Sonoma State University employees could see nearly 100 affordable housing units available for rent near campus next year as part of a broader effort to attract talent and house half of its students by 2040.
SSU President Judy Sakaki next month will present to the California State University Board of Trustees a proposal to purchase a multi-million dollar property to primarily house entry-level employees.
“I’m hopeful that they will approve and help us secure more workforce housing,” Sakaki said at a Press Democrat Editorial Board meeting Wednesday. “In the long term, this would help us maintain the quality of the campus and its workforce.”
The university already is in negotiations to purchase the property currently being built about 20 to 30 minutes from the Rohnert Park campus, SSU spokesman Paul Gullixson said. The exact size, location or cost of the employee housing project was not disclosed.
If approved by CSU trustees, the project would be financed with a bond that would be paid back with rent, Gullixson said.
About 1 in 5 job candidates offered a position at the university turned it down because of high housing costs, Sakaki said, and last year’s destructive firestorm that destroyed thousands of homes, including hers, only exacerbated the housing crisis.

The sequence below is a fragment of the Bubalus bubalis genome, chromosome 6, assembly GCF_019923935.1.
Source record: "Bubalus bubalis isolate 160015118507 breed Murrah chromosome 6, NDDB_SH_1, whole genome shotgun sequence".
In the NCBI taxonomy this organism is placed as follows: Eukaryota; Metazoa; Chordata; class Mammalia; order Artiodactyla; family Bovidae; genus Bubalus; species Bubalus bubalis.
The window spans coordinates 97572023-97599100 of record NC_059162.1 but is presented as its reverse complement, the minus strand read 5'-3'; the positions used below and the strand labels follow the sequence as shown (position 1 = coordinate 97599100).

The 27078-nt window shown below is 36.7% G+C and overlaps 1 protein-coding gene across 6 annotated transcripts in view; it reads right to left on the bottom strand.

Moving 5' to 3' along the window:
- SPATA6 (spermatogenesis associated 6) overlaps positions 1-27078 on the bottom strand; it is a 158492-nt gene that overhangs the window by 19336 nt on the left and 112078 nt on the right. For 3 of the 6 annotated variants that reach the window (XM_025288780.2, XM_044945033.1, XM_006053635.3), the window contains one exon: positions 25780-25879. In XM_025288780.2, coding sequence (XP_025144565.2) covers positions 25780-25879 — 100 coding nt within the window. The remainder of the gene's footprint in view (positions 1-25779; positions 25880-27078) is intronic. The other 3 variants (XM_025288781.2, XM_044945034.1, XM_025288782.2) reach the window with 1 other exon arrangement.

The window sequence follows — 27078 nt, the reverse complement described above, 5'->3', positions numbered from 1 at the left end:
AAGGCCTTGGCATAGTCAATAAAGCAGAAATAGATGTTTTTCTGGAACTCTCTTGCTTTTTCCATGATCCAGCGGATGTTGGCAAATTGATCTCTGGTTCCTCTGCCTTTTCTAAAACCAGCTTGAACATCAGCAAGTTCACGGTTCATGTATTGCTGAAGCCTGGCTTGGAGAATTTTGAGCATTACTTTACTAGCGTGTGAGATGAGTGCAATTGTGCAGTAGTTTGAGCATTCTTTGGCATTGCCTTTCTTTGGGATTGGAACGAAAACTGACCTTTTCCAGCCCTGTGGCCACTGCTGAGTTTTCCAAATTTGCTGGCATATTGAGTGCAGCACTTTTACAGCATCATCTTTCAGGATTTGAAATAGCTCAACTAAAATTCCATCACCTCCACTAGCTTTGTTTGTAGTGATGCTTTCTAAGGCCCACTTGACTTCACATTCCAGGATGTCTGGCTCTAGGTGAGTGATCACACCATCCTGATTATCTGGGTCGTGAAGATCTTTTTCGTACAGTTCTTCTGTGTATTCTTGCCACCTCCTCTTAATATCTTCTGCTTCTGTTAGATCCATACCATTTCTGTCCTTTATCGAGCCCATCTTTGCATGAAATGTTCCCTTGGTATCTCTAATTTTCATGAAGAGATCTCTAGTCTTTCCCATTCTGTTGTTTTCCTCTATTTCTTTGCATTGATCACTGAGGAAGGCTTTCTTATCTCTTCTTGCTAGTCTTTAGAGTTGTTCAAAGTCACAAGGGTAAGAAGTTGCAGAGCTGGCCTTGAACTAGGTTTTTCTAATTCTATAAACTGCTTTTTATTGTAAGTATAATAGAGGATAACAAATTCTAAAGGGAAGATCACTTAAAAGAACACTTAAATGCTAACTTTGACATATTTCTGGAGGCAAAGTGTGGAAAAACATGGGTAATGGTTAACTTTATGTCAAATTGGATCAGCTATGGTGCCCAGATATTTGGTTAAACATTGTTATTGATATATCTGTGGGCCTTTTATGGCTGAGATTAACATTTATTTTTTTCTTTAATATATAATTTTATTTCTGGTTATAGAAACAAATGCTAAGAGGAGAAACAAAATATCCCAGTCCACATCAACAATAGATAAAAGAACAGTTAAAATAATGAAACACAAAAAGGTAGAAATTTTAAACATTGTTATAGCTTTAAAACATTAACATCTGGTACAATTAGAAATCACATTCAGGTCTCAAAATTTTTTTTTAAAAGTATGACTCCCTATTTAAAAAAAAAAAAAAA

She said the university explored several options for additional employee and student housing, including working with the Housing Land Trust of Sonoma County to secure homes for some employees.
Currently, SSU owns 10 townhomes for employees to rent within walking distance of campus, just off of East Cotati Avenue. The university hired 18 new faculty members this school year, and Sakaki said for many access to the townhomes was one of the reasons they came. Some even chose to reduce housing costs by sharing a townhome with their colleagues.
But it’s not nearly enough to meet housing demands, Sakaki said.
Another option considered for employee housing was property owned by the university east of Petaluma Hill Road, but it’s zoned for agricultural use. The process of changing zoning and building house on the property could take at least five years, Sakaki said.
“We don’t have that time. It will change the nature and basis of the university if we’re not able to bring the talent that we want,” she said. “We’re feeling some urgency around it.”
Sakaki also envisions more students living on campus in the future. About 30 percent of the university’s 9,300 students live in residential suites and apartments on the west and southeast sides of campus.
Her goal is to have half of all students living on campus by 2040.
The first phase of that plan is to build 400 to 600 dormitories for freshmen near the Zinfandel Village suites, possibly by 2020.
Currently, 98 percent of the 3,200 on-campus housing units are occupied, the majority by freshmen. Average on-campus housing costs are $13,200 annually, which includes a meal plan.
“We want to keep it very affordable,” Sakaki said. “If (students) don’t have a comfortable, affordable place to live, then they’re not really going to be able to really focus on their studies.”
Additional freshman dorms would allow more transfer students to move into the existing apartments and suites, Sakaki said.